"As to the Adjective; when in doubt, strike it out."
-- Mark Twain
I recently encountered this sentence in a client's draft of a white paper:
Inconsistent, often contradictory demands for detail are so widespread, costly and predictable ...The sentence is only half over and we have five adjectives describing "demands for detail." Each adjective is an idea in itself, a concept that requires some thinking.
There is a no way a reader can handle that many ideas in the short span of time it takes to read the sentence. So the reader will just rush by, recording this group of words in his brain as mush.
Elsewhere in the paper we get:
... a low risk, high payback ...This is just two adjectives, of course, but they are made memorable by the contrast of "low" and "high," even though what is low and what is high are different in kind. Moreover, we easily get the whole idea of taking little risk for a big payoff. The only verbal risk here is that this is something of a cliche.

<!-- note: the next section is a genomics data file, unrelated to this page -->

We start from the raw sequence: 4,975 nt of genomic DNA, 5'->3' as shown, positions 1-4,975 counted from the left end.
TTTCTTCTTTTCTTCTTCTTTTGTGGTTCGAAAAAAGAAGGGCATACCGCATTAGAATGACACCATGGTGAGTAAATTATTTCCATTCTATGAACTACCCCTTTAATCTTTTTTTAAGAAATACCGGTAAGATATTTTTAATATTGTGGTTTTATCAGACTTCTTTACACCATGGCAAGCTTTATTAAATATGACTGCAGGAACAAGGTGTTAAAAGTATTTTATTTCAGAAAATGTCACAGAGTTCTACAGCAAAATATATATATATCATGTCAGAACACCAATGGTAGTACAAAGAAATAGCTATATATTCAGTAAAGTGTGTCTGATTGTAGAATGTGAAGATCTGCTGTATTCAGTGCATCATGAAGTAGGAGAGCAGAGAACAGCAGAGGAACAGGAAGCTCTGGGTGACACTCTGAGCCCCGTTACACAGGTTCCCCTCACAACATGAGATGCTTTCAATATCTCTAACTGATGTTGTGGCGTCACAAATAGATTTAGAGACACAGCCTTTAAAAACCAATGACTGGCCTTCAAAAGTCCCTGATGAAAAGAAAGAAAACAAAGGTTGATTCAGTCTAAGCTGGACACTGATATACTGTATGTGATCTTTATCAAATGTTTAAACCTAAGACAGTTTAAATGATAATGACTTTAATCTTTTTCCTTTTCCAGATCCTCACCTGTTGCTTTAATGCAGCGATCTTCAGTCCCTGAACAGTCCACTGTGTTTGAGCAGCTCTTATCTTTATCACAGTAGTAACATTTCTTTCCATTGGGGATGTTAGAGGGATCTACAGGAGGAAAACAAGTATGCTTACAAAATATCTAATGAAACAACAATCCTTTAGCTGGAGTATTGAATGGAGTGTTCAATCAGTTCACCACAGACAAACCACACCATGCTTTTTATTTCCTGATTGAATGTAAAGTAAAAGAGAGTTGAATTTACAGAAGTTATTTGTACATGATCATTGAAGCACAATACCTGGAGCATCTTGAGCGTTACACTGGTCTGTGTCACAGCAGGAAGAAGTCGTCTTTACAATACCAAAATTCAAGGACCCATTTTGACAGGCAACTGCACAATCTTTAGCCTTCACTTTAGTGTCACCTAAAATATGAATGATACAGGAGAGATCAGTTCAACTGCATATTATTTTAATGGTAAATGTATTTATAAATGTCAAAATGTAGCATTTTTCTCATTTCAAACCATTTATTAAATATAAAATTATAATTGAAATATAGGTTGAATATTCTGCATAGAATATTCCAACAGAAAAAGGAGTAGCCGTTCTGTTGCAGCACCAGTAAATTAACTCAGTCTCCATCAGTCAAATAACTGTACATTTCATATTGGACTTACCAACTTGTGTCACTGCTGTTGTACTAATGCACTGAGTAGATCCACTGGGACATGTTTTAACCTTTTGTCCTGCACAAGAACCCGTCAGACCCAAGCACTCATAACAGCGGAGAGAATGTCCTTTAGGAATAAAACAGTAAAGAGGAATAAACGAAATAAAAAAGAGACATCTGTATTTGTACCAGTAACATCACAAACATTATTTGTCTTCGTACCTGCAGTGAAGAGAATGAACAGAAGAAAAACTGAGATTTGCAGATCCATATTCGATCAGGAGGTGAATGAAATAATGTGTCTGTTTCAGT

Further on we encounter:
... strategic and operational consistency ...This is not as powerful as "high" and "low," but it is acceptable, because it delineates two contrasting realms. In business we understand those realms to be different, and this phrase suggests one thing works in both. Catchy.
I'm reminded of Yossarian in Catch 22, who was given the task of censoring the letters of enlisted me. Joseph Heller writes:
To break the monotony he invented games. Death to all modifiers, he declared one day, and out of every letter that passed through his hands went every adverb and every adjective. The next day he made war on articles. He reached a much higher plane of creativity the following day when he blacked out everything in the letters buta, an and the.Yossarian would make a great editor.